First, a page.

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The Emitron Camera


Perhaps the earliest relevant description of a CRT based television camera is that of A. A. Campbell Swinton. This was first described in a letter to "Nature, June 1908" and  illustrated in his presidential address to the Roentgen Society in 1911  and clearly influenced Vladimir Zworykin's thinking when in 1923 he applied to patent his first embodiment of the iconoscope camera. The significant difference is that by 1923 the triode valve was available to translate Campbell Swinton's scheme into a workable system. A patent is not an idea. A patent needs to be a description of an actual working device so it would not have been possible for Campbell Swinton to obtain a patent in 1911. See also what Wireless World said in December 1935.

Campbell Swinton describes the screen J as gas tight and formed of a number of small metallic cubes insulated from each other but presenting a clean metallic surface to the cathode rays on the one side and to a suitable gas or vapour, e.g. sodium vapour on the other. The metallic cubes are made from a metal such as rubidium which is strongly active photoelectrically in readily discharging negative electricity under the influence of light. The receptacle K filled with e.g. sodium vapour, conducts negative electricity more readily under the influence of light than in dark.  Parallel to the screen J is a metallic gauze L and the optical image is projected through the gauze onto the screen J through the vapour contained in K.

Zworykin's camera also relies on conduction through a vapour between a matrix  of globules 36 insulated from each other and a grid 39 that provides the output signal. The globules being scanned by the electron beam. In this case the receptacle 33 is filled with argon vapour.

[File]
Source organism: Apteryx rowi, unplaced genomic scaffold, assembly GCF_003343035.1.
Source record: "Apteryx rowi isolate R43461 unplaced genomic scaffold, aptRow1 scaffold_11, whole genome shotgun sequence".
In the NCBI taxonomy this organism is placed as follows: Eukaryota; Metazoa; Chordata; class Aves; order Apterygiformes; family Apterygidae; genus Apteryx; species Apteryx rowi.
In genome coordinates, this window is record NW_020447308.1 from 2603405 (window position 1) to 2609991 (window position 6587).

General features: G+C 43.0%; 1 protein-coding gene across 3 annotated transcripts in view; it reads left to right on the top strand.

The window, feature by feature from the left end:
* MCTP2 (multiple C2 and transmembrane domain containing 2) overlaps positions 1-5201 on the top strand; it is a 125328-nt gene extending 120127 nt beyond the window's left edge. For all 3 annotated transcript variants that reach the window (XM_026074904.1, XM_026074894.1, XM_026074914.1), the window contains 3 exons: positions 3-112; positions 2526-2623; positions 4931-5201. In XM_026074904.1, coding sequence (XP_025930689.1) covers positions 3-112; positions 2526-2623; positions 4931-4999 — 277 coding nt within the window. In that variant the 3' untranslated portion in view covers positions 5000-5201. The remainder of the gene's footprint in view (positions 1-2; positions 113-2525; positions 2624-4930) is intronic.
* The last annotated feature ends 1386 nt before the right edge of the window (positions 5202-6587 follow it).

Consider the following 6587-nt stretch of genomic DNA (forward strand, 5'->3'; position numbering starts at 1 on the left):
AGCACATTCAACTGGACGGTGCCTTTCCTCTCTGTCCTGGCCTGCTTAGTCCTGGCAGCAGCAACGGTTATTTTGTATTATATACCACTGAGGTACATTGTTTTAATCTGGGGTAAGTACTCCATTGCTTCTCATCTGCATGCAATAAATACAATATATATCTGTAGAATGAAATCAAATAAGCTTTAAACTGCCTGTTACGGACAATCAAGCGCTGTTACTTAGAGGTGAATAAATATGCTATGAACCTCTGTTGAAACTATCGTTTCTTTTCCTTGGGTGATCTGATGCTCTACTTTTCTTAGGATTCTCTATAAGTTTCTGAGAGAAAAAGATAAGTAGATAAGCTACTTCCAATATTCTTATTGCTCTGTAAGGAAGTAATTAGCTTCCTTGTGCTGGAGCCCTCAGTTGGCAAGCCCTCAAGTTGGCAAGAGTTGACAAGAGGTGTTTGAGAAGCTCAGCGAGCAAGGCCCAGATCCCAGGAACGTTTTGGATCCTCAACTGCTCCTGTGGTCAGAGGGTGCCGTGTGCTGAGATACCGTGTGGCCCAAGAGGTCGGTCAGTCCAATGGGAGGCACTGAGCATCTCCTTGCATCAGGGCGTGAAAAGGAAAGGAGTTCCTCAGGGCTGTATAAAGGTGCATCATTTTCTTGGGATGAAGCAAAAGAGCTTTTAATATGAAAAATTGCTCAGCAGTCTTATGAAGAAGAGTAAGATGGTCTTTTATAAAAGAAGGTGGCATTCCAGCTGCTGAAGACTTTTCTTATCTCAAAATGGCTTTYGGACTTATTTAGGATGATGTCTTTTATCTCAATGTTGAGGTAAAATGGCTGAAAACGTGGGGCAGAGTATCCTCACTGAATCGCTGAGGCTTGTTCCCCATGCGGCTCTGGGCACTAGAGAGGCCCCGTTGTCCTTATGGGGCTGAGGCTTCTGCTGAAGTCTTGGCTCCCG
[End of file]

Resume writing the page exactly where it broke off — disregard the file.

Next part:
At first sight it might be thought that neither Campbell Swinton's nor Zworykin's embodiments utilised charge storage .  In fact the conductivity of the vapour is altered by the presence of light passing through it and Campbell Swinton distinguishes between his embodiment and others using a single photo cell instead of a matrix, pointing out that the single cell needs to respond to the rapid changes of the line scan whereas with the matrix of cells each need only respond to changes at frame rate and that slowness of response (or charge storage) is an advantage.

For further information on A. A. Campbell-Swinton see Paul Marshall's article One Hundred Years of All-Electronic Television

In 1925 Blake and Spooner patented "Improvements in or relating to Apparatus for Television" (see below) using a single sided camera tube. Whilst they didn't claim charge storage  their configuration would appear better suited to provide it. That of Kalman Tihanyi filed in 1929 was double sided and did claim charge storage. See also from 405 Alive.  These improvements may have  prompted Zworykin to revise his Iconoscope.

By 1930 various techniques had been tried to segment the signal plate into the many "pixels" necessary for a finely detailed  image. Some tried evaporation of photo-sensitive material through a fine mesh (as pictured below??) whilst others tried scribing the plate to separate the elements but in 1931 RCA technician Sanford Essig accidentally over baked an evaporated plate. Examination under a microscope showed that the baking had caused the silver layer to divide into a myriad of globules of minute size thus obviating any need for meshes or scribed surfaces and ideal for good resolution.